Of course, I didn’t know Philip Seymour Hoffman. But like the rest of you, I knew the version of him that he gave us in his movies and interviews. I loved that version because he was hilarious and serious and chubby and flawed and honest and vulnerable.
Since writing is cathartic and I’m as confused about his death as everyone else, I’m making a list of the Philip Seymour Hoffman roles that will most haunt me. I’m hoping it helps.
5. Along Came Polly (2004)
Hoffman was the only memorable part of this movie. It’s a Ben Stiller rom-com, so I sleepily watched it, but when the scene drops with Hoffman on the basketball court I woke up. Hoffman nails the character of Sandy Lyle (what a great name). I love this role, because his hilarity completely took me by surprise. My favorite quotes bellowed by Lyle as he misses shot after shot: Make it rain! Raindance! Raindrops! White chocolate!
This was the interview that gave me a glimpse into Hoffman as a man. I was in awe listening to his approach to craft. His desire to find the flaws in his characters and make those flaws naked was inspiring. He felt so damn human. And humble. I recall Gross asking him at one point about his relationship to alcohol. He told Gross that he has no idea how anyone has just one drink. He understood that he was an addict and one drink would lead to twenty. That response has been with me since his death.
3. The Big Lebowski (1998)
Brandt! His reaction when Bunny Lebowski (Terra Reid) propositions the Dude (Jeff Bridges) shows Hoffman’s ability to stay in character in even the wildest of moments. It’s brilliant straight man comedy, and different from his hilarity in Along Came Polly. Let’s recap.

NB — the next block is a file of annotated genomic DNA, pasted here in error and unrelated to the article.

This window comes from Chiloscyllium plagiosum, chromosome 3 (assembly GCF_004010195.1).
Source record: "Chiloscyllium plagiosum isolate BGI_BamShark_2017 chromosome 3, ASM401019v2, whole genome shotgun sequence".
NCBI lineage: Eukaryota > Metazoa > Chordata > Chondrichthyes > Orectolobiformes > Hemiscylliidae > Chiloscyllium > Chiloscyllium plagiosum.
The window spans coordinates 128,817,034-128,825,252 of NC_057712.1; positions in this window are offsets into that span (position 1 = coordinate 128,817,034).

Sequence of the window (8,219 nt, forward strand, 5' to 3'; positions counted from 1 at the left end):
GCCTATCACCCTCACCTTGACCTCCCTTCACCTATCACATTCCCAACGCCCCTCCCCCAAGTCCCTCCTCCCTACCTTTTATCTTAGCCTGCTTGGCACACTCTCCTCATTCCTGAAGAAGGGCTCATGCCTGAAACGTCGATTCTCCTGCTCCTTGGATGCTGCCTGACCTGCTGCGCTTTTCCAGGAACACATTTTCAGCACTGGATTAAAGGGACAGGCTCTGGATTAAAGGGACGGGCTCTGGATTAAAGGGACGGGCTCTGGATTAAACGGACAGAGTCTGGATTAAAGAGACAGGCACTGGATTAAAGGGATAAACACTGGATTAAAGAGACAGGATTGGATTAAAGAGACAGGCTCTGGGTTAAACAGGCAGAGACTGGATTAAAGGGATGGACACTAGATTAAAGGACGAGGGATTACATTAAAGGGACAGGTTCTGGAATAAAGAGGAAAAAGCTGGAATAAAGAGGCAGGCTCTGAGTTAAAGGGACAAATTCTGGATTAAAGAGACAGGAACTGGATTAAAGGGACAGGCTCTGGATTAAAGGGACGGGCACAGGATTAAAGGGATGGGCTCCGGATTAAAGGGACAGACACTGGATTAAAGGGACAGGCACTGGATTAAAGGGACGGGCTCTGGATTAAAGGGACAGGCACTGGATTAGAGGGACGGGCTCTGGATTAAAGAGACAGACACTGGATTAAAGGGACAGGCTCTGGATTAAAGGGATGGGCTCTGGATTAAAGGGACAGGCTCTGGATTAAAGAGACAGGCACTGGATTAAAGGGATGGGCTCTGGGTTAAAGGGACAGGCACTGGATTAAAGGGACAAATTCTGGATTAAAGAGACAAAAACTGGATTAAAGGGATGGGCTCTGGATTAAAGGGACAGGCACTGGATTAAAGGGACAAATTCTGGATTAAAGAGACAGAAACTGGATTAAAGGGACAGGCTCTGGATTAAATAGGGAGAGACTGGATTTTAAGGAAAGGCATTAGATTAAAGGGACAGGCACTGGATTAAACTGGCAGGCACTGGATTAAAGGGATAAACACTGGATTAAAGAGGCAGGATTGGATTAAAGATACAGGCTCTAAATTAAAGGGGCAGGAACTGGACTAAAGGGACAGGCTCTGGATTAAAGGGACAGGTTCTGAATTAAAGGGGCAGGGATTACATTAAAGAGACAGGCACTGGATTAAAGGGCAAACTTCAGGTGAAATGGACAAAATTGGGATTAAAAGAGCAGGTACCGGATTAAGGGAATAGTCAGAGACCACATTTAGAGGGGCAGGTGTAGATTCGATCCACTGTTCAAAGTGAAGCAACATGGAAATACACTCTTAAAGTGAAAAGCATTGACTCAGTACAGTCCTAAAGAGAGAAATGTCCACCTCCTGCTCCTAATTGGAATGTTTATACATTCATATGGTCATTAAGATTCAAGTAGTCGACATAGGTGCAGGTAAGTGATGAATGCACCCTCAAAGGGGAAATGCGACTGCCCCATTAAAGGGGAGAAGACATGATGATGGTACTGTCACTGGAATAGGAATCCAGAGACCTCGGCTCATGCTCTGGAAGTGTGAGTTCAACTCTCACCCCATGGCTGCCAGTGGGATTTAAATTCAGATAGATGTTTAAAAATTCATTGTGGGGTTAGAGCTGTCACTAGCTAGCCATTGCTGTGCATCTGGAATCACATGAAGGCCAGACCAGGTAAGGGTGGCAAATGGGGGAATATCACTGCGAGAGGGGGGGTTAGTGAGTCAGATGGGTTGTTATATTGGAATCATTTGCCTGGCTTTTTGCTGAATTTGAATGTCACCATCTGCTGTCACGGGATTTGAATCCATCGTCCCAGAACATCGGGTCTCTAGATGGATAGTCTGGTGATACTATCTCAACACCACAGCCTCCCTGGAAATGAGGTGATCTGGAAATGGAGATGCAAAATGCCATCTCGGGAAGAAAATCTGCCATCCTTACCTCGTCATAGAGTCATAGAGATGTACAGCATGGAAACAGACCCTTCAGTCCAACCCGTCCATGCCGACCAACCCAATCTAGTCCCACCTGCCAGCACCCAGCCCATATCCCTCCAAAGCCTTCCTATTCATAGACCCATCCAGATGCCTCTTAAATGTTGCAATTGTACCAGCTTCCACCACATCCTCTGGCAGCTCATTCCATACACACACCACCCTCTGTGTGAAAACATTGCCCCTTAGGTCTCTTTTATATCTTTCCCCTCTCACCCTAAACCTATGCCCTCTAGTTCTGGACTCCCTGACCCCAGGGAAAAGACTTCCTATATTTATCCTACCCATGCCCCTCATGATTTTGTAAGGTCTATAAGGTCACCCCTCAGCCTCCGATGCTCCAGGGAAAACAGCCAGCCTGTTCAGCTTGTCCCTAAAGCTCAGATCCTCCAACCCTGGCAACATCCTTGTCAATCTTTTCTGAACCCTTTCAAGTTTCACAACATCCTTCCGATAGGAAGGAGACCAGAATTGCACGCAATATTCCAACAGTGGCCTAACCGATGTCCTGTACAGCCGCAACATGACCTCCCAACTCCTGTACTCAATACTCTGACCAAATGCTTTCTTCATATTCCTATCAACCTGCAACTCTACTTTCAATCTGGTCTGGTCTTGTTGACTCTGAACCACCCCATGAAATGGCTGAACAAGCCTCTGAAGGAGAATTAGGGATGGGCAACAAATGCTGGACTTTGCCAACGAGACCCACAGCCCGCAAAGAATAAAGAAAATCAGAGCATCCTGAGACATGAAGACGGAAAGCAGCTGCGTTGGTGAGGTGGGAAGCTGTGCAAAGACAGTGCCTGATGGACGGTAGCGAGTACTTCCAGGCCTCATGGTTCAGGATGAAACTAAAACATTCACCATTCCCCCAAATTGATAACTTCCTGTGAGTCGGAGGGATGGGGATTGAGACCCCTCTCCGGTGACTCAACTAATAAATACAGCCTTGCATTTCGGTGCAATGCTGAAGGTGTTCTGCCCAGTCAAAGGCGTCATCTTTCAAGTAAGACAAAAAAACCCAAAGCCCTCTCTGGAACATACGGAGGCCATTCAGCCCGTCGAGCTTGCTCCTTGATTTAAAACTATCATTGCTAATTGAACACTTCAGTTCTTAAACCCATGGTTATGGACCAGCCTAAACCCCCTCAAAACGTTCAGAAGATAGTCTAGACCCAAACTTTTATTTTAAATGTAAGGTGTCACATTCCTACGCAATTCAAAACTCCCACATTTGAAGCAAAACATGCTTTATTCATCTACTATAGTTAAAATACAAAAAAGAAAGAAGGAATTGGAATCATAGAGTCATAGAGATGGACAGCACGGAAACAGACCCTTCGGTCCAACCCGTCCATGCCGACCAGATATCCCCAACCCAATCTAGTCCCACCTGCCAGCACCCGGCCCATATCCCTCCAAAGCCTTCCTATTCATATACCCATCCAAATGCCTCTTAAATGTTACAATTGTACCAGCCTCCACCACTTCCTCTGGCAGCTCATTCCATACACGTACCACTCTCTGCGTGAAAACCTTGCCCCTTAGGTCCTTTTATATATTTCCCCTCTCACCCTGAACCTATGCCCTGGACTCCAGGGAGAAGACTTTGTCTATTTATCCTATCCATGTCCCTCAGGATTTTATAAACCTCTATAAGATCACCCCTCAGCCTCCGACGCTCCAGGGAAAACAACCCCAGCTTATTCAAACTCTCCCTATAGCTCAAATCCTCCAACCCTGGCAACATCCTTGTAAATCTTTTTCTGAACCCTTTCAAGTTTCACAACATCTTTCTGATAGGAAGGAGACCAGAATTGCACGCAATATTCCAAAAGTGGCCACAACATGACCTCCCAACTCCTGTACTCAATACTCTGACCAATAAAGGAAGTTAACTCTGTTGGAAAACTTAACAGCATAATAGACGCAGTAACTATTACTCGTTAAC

Bunny: I’ll suck your cock for a thousand dollars.
Brandt: Ah hahahahaha. Wonderful woman. We’re all very fond of her. Very free-spirited.
Bunny: Brandt can’t watch, though, or he has to pay a hundred.
Brandt: Ah haha. That’s marvelous.
2. Capote (2005)
I’m not going to say anything about his portrayal of Truman Capote that hasn’t been said. His work in this film is genius in the real sense of the word: the voice, the mannerisms, the duplicity of character. When I think Truman Capote, I think Philip Seymour Hoffman.
1. Love Liza (2002)
This movie ripped my heart out of my chest cavity and threatened to never put it back. For whatever reason, it’s this performance by Hoffman that will always haunt me. Maybe it’s the presence of his wife’s suicide letter Hoffman’s character Wilson Joel carries with him throughout the movie. Perhaps it’s his raw back and forth with Kathy Bates. Or possibly it’s his character’s decision to begin huffing gasoline to suppress the pain of loss. It’s a character walking into the abyss. It’s dark. It’s gripping. It’s beautiful. Most likely all these reasons combined won’t allow me to shake this performance in the wake of Hoffman’s death.
That helped. A little. We’re all blessed to have laid witness to the brilliance of a great actor. Rest in peace, Mr. Hoffman.